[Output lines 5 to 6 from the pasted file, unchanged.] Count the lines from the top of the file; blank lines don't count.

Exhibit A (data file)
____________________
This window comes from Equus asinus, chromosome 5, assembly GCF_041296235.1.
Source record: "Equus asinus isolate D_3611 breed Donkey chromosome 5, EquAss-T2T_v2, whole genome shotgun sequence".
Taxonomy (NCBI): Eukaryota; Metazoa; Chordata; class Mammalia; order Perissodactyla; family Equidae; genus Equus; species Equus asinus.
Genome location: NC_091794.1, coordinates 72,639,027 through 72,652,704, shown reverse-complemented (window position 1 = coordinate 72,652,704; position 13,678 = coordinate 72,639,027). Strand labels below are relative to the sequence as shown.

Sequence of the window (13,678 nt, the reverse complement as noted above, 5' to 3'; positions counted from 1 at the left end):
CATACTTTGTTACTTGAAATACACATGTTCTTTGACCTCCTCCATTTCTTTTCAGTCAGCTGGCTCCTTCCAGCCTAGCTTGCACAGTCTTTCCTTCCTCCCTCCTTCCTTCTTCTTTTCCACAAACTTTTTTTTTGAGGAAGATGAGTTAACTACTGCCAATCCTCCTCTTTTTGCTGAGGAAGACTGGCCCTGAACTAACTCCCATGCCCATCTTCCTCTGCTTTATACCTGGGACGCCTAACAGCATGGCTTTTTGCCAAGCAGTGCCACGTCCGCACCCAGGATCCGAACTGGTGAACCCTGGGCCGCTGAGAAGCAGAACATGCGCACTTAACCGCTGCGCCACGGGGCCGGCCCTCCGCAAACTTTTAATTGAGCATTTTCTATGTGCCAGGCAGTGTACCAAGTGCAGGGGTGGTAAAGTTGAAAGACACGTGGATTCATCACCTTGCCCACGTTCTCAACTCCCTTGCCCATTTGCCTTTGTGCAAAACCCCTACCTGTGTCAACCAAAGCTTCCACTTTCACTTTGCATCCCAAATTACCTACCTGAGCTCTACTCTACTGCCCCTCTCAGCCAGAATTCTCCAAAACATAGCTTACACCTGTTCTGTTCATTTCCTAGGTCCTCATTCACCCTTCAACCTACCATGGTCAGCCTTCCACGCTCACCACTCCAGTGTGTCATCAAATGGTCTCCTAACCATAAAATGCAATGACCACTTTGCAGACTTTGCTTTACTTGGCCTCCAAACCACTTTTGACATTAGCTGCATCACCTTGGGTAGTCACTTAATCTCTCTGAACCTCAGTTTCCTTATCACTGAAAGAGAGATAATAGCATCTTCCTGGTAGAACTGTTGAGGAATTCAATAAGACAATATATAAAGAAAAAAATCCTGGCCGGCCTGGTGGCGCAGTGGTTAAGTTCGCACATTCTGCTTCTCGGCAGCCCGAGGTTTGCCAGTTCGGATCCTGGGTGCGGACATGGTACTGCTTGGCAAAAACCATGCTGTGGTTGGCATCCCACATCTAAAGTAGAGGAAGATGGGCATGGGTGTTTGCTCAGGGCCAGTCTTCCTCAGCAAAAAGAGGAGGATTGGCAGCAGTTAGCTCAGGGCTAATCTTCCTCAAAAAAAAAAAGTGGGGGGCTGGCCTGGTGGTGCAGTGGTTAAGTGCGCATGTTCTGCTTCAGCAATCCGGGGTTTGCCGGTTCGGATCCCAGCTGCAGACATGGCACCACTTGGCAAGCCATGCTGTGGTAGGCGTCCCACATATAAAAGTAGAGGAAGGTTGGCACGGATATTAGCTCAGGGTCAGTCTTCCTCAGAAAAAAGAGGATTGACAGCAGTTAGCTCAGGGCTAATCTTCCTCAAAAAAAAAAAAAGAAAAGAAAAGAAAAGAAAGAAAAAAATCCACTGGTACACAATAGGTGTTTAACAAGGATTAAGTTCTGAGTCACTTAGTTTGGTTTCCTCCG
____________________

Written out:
Sequence of the window (13,678 nt, the reverse complement as noted above, 5' to 3'; positions counted from 1 at the left end):
CATACTTTGTTACTTGAAATACACATGTTCTTTGACCTCCTCCATTTCTTTTCAGTCAGCTGGCTCCTTCCAGCCTAGCTTGCACAGTCTTTCCTTCCTCCCTCCTTCCTTCTTCTTTTCCACAAACTTTTTTTTTGAGGAAGATGAGTTAACTACTGCCAATCCTCCTCTTTTTGCTGAGGAAGACTGGCCCTGAACTAACTCCCATGCCCATCTTCCTCTGCTTTATACCTGGGACGCCTAACAGCATGGCTTTTTGCCAAGCAGTGCCACGTCCGCACCCAGGATCCGAACTGGTGAACCCTGGGCCGCTGAGAAGCAGAACATGCGCACTTAACCGCTGCGCCACGGGGCCGGCCCTCCGCAAACTTTTAATTGAGCATTTTCTATGTGCCAGGCAGTGTACCAAGTGCAGGGGTGGTAAAGTTGAAAGACACGTGGATTCATCACCTTGCCCACGTTCTCAACTCCCTTGCCCATTTGCCTTTGTGCAAAACCCCTACCTGTGTCAACCAAAGCTTCCACTTTCACTTTGCATCCCAAATTACCTACCTGAGCTCTACTCTACTGCCCCTCTCAGCCAGAATTCTCCAAAACATAGCTTACACCTGTTCTGTTCATTTCCTAGGTCCTCATTCACCCTTCAACCTACCATGGTCAGCCTTCCACGCTCACCACTCCAGTGTGTCATCAAATGGTCTCCTAACCATAAAATGCAATGACCACTTTGCAGACTTTGCTTTACTTGGCCTCCAAACCACTTTTGACATTAGCTGCATCACCTTGGGTAGTCACTTAATCTCTCTGAACCTCAGTTTCCTTATCACTGAAAGAGAGATAATAGCATCTTCCTGGTAGAACTGTTGAGGAATTCAATAAGACAATATATAAAGAAAAAAATCCTGGCCGGCCTGGTGGCGCAGTGGTTAAGTTCGCACATTCTGCTTCTCGGCAGCCCGAGGTTTGCCAGTTCGGATCCTGGGTGCGGACATGGTACTGCTTGGCAAAAACCATGCTGTGGTTGGCATCCCACATCTAAAGTAGAGGAAGATGGGCATGGGTGTTTGCTCAGGGCCAGTCTTCCTCAGCAAAAAGAGGAGGATTGGCAGCAGTTAGCTCAGGGCTAATCTTCCTCAAAAAAAAAAAGTGGGGGGCTGGCCTGGTGGTGCAGTGGTTAAGTGCGCATGTTCTGCTTCAGCAATCCGGGGTTTGCCGGTTCGGATCCCAGCTGCAGACATGGCACCACTTGGCAAGCCATGCTGTGGTAGGCGTCCCACATATAAAAGTAGAGGAAGGTTGGCACGGATATTAGCTCAGGGTCAGTCTTCCTCAGAAAAAAGAGGATTGACAGCAGTTAGCTCAGGGCTAATCTTCCTCAAAAAAAAAAAAAGAAAAGAAAAGAAAAGAAAGAAAAAAATCCACTGGTACACAATAGGTGTTTAACAAGGATTAAGTTCTGAGTCACTTAGTTTGGTTTCCTCCG